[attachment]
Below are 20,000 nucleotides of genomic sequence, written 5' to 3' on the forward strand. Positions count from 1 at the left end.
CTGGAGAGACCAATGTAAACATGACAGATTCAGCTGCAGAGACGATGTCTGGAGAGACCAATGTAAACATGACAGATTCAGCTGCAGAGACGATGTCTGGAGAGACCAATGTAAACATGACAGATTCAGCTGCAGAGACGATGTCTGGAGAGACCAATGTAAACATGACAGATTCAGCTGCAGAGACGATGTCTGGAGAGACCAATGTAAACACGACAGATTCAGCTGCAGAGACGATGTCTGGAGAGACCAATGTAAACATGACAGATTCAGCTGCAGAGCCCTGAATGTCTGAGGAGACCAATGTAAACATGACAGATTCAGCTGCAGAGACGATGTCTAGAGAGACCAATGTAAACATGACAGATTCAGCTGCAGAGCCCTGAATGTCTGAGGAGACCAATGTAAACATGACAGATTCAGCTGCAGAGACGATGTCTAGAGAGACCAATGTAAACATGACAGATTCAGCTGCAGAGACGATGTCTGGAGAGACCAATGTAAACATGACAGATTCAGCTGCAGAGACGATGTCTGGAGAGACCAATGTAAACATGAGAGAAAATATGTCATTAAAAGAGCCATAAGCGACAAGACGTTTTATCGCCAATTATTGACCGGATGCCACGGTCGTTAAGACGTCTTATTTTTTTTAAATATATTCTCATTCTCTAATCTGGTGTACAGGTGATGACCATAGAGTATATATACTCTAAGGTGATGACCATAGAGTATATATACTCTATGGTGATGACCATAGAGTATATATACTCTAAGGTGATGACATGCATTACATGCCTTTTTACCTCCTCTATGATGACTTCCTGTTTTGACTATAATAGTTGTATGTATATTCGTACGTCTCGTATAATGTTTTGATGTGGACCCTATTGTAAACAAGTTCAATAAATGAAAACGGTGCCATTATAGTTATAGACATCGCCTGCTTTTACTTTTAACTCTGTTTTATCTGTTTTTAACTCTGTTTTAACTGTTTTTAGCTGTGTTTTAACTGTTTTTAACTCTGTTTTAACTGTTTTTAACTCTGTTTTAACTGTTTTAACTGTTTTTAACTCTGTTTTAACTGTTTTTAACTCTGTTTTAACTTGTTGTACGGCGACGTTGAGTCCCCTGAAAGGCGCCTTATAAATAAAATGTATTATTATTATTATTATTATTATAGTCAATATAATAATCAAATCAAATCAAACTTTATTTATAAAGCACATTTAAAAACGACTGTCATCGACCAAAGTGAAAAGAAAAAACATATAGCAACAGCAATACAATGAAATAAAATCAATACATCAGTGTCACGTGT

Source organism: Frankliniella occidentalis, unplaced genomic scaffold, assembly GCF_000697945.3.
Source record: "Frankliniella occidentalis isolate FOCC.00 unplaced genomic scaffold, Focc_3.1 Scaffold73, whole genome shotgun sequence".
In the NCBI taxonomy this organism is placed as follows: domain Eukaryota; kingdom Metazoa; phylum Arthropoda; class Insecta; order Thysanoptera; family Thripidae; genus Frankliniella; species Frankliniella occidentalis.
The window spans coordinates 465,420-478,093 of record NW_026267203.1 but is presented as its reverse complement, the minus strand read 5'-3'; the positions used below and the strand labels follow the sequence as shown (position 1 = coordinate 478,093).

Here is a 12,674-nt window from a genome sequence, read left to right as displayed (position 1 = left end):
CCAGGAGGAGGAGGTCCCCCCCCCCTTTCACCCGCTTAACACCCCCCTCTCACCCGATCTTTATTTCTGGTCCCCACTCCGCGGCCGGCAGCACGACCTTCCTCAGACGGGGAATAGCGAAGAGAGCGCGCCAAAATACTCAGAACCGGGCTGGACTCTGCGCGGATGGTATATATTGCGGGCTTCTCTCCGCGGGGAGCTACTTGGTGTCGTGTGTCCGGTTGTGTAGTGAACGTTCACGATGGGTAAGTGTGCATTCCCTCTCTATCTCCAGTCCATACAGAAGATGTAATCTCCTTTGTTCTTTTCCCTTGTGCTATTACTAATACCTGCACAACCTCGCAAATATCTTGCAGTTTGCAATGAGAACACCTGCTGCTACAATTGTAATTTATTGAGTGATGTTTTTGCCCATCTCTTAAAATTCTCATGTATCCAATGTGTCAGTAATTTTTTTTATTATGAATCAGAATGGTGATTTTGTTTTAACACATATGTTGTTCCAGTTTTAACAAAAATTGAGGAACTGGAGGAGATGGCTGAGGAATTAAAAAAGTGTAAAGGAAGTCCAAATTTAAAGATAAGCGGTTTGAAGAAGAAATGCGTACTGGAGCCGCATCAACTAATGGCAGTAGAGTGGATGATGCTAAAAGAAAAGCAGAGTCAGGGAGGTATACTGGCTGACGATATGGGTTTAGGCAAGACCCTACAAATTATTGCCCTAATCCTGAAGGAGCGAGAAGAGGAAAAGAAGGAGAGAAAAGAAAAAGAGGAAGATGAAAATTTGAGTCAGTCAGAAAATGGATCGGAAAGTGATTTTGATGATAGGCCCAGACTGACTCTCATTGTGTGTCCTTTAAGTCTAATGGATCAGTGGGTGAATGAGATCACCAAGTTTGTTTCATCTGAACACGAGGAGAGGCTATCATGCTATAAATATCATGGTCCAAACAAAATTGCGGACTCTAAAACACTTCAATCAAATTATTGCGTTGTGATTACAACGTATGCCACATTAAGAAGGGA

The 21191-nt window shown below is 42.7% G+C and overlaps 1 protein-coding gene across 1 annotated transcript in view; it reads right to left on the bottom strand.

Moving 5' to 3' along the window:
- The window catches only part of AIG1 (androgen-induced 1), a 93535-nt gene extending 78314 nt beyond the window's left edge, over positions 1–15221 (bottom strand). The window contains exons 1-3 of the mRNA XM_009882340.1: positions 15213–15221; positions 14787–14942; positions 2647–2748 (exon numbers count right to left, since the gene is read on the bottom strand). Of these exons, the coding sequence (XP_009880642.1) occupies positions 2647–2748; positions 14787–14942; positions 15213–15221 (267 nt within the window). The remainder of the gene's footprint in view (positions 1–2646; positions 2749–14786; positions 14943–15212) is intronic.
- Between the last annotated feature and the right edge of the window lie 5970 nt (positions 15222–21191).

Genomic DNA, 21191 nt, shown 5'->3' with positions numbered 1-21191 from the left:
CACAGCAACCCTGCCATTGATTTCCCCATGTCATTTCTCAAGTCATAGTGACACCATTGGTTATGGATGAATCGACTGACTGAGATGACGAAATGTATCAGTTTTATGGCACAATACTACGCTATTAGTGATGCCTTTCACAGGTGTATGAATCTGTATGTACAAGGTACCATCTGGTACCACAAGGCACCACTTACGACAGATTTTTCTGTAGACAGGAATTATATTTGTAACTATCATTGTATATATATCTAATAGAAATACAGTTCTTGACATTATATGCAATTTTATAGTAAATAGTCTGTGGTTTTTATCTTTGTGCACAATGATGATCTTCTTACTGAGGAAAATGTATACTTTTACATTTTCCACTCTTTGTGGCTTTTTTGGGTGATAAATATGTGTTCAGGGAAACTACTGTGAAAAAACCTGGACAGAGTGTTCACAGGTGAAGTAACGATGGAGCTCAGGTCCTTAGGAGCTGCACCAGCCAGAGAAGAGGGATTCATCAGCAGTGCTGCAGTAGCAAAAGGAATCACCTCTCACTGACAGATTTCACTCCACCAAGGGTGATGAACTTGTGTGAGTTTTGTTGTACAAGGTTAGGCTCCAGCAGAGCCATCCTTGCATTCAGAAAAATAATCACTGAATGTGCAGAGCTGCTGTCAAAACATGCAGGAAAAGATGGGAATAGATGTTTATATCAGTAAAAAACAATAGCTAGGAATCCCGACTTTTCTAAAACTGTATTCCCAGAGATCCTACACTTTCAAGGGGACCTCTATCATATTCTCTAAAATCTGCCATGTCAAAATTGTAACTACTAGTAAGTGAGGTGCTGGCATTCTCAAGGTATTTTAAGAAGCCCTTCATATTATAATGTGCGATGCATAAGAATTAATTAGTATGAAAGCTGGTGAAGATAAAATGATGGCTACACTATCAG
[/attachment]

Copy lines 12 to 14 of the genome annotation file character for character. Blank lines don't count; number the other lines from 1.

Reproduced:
- Between the last annotated feature and the right edge of the window lie 5970 nt (positions 15222–21191).

Genomic DNA, 21191 nt, shown 5'->3' with positions numbered 1-21191 from the left:
CACAGCAACCCTGCCATTGATTTCCCCATGTCATTTCTCAAGTCATAGTGACACCATTGGTTATGGATGAATCGACTGACTGAGATGACGAAATGTATCAGTTTTATGGCACAATACTACGCTATTAGTGATGCCTTTCACAGGTGTATGAATCTGTATGTACAAGGTACCATCTGGTACCACAAGGCACCACTTACGACAGATTTTTCTGTAGACAGGAATTATATTTGTAACTATCATTGTATATATATCTAATAGAAATACAGTTCTTGACATTATATGCAATTTTATAGTAAATAGTCTGTGGTTTTTATCTTTGTGCACAATGATGATCTTCTTACTGAGGAAAATGTATACTTTTACATTTTCCACTCTTTGTGGCTTTTTTGGGTGATAAATATGTGTTCAGGGAAACTACTGTGAAAAAACCTGGACAGAGTGTTCACAGGTGAAGTAACGATGGAGCTCAGGTCCTTAGGAGCTGCACCAGCCAGAGAAGAGGGATTCATCAGCAGTGCTGCAGTAGCAAAAGGAATCACCTCTCACTGACAGATTTCACTCCACCAAGGGTGATGAACTTGTGTGAGTTTTGTTGTACAAGGTTAGGCTCCAGCAGAGCCATCCTTGCATTCAGAAAAATAATCACTGAATGTGCAGAGCTGCTGTCAAAACATGCAGGAAAAGATGGGAATAGATGTTTATATCAGTAAAAAACAATAGCTAGGAATCCCGACTTTTCTAAAACTGTATTCCCAGAGATCCTACACTTTCAAGGGGACCTCTATCATATTCTCTAAAATCTGCCATGTCAAAATTGTAACTACTAGTAAGTGAGGTGCTGGCATTCTCAAGGTATTTTAAGAAGCCCTTCATATTATAATGTGCGATGCATAAGAATTAATTAGTATGAAAGCTGGTGAAGATAAAATGATGGCTACACTATCAG